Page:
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Children of Diabetics More Aware of Risk

A Japanese study reveals that adult offspring of type 2 diabetics are more aware that they are at increased risk of developing the disease than their parents. According to Dr. Keiko Kazuma and colleagues at the University of Tokyo, genetics and lifestyle could more likely contribute to the development of the disease among persons with type 2 diabetic parents.
To get a better understanding of the link, a study was conducted among 164 patients with type 2 diabetes and their offspring who are free of type 2 diabetes and pre-diabetes. They were asked if the offspring were at increased risk of type 2 diabetes due to lifestyle, family history or overall risk. The study showed that 40 percent of the parents suggested that their children have an increased risk of developing diabetes due to lifestyle habits, while roughly half attributed the potential risk to family history or overall risk.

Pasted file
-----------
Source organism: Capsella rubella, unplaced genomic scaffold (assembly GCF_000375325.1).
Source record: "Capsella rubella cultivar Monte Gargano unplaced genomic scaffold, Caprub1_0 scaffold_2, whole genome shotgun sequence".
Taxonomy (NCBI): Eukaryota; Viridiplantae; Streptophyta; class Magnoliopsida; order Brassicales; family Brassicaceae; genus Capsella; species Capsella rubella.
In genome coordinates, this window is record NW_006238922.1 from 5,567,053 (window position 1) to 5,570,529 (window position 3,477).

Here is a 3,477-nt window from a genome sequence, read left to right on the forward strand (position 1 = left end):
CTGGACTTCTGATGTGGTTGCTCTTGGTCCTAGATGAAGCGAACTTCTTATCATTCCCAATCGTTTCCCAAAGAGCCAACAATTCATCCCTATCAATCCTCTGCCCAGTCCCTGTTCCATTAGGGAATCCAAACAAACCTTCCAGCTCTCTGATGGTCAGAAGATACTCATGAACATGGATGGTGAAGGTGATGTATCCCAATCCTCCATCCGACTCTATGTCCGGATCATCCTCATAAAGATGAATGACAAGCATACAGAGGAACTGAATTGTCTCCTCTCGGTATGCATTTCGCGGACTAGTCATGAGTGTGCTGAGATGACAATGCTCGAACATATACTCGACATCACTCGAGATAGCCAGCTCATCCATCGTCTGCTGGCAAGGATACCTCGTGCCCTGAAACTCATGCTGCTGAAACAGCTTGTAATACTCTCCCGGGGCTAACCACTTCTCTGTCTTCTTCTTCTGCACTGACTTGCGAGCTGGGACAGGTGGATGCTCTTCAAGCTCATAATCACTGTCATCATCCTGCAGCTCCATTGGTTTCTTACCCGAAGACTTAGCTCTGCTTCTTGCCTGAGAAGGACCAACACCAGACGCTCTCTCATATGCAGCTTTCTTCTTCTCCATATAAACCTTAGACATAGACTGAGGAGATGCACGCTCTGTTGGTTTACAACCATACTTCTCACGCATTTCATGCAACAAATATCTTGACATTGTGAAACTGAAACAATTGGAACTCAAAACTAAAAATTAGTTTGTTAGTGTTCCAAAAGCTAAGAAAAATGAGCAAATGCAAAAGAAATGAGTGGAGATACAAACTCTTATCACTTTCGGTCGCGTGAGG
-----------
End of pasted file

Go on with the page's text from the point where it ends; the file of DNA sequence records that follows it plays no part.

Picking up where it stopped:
On the other hand, more than half of the offspring attributed their increased risk to lifestyle factors. Nearly threefourths said family history might be the cause, while 63 percent suggested that they are at a higher risk of diabetes from an overall perspective.

Researchers note that results of the study may reflect a “self-serving” thinking among parents and their offspring about the disease. Meaning, parents may attempt to downplay their role in passing the disease to their children, thereby minimizing the role of family history in the development of the disease in their offspring. On the other hand, children may say heredity is a more important factor than lifestyle to avoid personal responsibility.

“If patients are to inform their offspring about disease risks more effectively, their own potential feelings of guilt need to be tackled first. If [the] offspring are to take a more active stance toward prevention, realization of the importance of their own actions is particularly important in terms of risk,” said Dr. Kazuma and colleagues.

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